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In re Bituminous Coal Wage Agreements


February 27, 1985


Appeal From The United States District Court For The Western District Of Pennsylvania (D.C. Civil No. Misc. 9604-536).

Hunter and Weis, Circuit Judges, and Thompson, District Judge.*fn*

Author: Weis


WEIS, Circuit Judge.

The United Mine Workers Union has incorporated a "purchased-coal" clause in its collective bargaining agreements. By its terms, a signatory employer must contribute to the union Health and Retirement Funds an equal amount per ton of coal whether it mines the mineral or purchases if from a non-signatory. The district court enjoined enforcement of the clause because it was union signatory on its face. However, we conclude that the legality of the provision must be resolved in the circumstances affecting each purchase. Accordingly, we will vacate the summary judgment in favor of the employers and remand. Because resolution of these issues may moot the employers' antitrust claims, we will remand them as well.

This litigation consists of twenty-four cases that the Judicial Panel on Multidistrict Litigation consolidated and transferred to the district court for pre-trial proceedings. Common to all is the legality of a clause in three successive multi-employer collective bargaining agreements between the United Mine Workers and the Bituminous Coal Operators Association. In most of the suits the Trustees of the UMW Health and Retirement Funds seek to recover allegedly delinquent contributions from signatory employers, who in turn defend on the basis that the clause violates § 8(e) of the National Labor Relations Act. 29 U.S.C. § 158(e)(1982). Several employers brought other complaints seeking either declaratory relief or damages under the labor and antitrust laws.

The district court held that on its face the purchased-coal violated § 8(e) and entered summary judgment against the trustees. Having enjoined enforcement of the clause, the court did not consider claims for injunctive relief under the Sherman Act. However, in two cases employers sought antitrust damages. In those suits the court concluded that the rule of reason applied, and that unresolved questions of fact precluded summary judgment.*fn1 Because the orders in these latter two cases were not final, the court certified for appeal under 28 U.S.C. § 1291(b) the question whether the per se rule applied to the antitrust claims.

In their collective bargaining agreements of 1974, 1978, and 1981, the United Mine Workers and the Bituminous Coal Operators and Association included Article XX(d)(1)(v), which is now familiar as the purchase-coal clause. It reads in pertinent part:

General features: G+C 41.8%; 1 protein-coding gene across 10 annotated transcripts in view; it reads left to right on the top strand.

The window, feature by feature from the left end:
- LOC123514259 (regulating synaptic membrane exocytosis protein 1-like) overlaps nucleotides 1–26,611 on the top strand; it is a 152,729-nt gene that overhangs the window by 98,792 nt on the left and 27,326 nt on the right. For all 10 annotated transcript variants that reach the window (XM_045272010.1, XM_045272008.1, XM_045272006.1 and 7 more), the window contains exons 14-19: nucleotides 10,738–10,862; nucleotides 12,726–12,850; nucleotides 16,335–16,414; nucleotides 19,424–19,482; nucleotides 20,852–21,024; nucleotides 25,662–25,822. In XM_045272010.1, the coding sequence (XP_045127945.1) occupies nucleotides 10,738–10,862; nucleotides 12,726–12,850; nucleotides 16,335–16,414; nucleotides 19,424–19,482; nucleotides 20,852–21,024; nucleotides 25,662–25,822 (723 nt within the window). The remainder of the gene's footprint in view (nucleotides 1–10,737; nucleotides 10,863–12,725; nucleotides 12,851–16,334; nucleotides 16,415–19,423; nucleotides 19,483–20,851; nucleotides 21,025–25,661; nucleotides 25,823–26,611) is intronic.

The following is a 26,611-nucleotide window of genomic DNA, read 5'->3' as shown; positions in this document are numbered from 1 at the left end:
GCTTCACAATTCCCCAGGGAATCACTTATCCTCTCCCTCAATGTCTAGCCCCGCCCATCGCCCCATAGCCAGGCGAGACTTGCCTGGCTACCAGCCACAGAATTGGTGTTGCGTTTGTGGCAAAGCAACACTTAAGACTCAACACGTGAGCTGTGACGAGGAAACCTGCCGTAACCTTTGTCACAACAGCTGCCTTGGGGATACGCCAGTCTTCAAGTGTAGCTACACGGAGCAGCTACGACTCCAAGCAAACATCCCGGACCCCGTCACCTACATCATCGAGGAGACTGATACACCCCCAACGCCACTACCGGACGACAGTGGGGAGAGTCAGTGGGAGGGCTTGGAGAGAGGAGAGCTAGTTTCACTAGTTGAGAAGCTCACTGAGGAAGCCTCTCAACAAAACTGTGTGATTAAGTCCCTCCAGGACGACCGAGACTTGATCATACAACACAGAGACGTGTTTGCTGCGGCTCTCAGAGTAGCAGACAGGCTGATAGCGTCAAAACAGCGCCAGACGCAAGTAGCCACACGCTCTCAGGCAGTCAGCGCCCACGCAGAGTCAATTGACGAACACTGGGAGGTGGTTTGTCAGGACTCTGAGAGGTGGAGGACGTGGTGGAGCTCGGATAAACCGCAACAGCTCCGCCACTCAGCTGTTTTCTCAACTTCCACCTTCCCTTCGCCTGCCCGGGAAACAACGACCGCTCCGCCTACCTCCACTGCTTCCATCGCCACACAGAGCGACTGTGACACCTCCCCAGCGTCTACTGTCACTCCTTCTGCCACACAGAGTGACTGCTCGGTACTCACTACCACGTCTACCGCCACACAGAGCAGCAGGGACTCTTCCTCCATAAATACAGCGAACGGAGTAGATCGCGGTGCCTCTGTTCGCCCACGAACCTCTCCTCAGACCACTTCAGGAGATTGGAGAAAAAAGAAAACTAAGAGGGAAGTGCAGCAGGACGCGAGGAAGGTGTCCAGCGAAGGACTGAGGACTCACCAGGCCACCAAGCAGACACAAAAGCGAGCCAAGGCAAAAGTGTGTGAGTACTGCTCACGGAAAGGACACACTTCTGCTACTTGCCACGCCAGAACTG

". . . each signatory employer shall . . . contribute to the Trusts . . . in the amounts shown below based on cents per ton . . . of bituminous coal after production by another operator, procured or acquired by such Employer for use or sale on which contributions to the appropriate Trusts as provided for in this Article have not been made. . . ."

When read in conjunction with the "produced-coal clause,"*fn2 the effect is to require an employer-signatory to pay an identical contribution to the Health and Retirement Funds whether the coal was extracted from the employer's mines or was bought from an operator that had not already paid the contribution on the assessed tonnage.

After the suits were consolidated but before discovery commenced, a number of the employers filed motions for summary judgment, contending that the clause on its face violated § 8(e) of the NLRA. The district court stayed discovery pending disposition of the motions. In opposition to the motions, the union and trustees submitted evidence to show that as a result of the negotiated wage rates for union members, the signatory-employers had higher labor costs than did non-signatory employers. Consequently, unless the wage differential was offset, signatory operators would have an incentive to meet at least part of their customers' needs by purchasing coal at favorable prices from non-signatories.

The union saw this practice as a threat to the jobs of its members and, to discourage subcontracting, the purchased-coal clause was devised to narrow the gap between the labor costs of signatories and non-signatories -- generally, nonunion operators.*fn3 As such, the trustees and the union contend that the provision is a union standards or work preservation clause.

The employers, however, characterize the clause as "union signatory," reasoning that it imposed a "penalty" or "tax" on Coal purchased from non-signatories. From that standpoint, the employers assert that the clause was intended to encourage or compel other operators to enter into collective bargaining agreements with the UMW.

The employers point out that their signatory group includes not only commercial operators who sell the tonnage they produce but "captive" mines such as utilities which consume all of their own output. In addition, some of the signatories are "preparers" who do not mine but simply process supplies bought from others.

The district court found that the clause was not within the "union standards" definition because the contribution was imposed indiscriminately on a non-signatory "without taking into account that the non-union operator may have the same or better working conditions." 580 F. Supp. at 681. The "work preservation" label was rejected because the clause was intended to preserve the "work of the entire multi-employer bargaining unit." "The impact of the purchased-coal clause reaches beyond any case-defined 'work unit,' i.e., single employer, and seeks to benefit all Union members." Accordingly, the court concluded that the clause was not "addressed to the labor relations of the contracting employer vis-a-vis his own employees" and hence was an illegal "union signatory" provision. 580 F. Supp. at 680.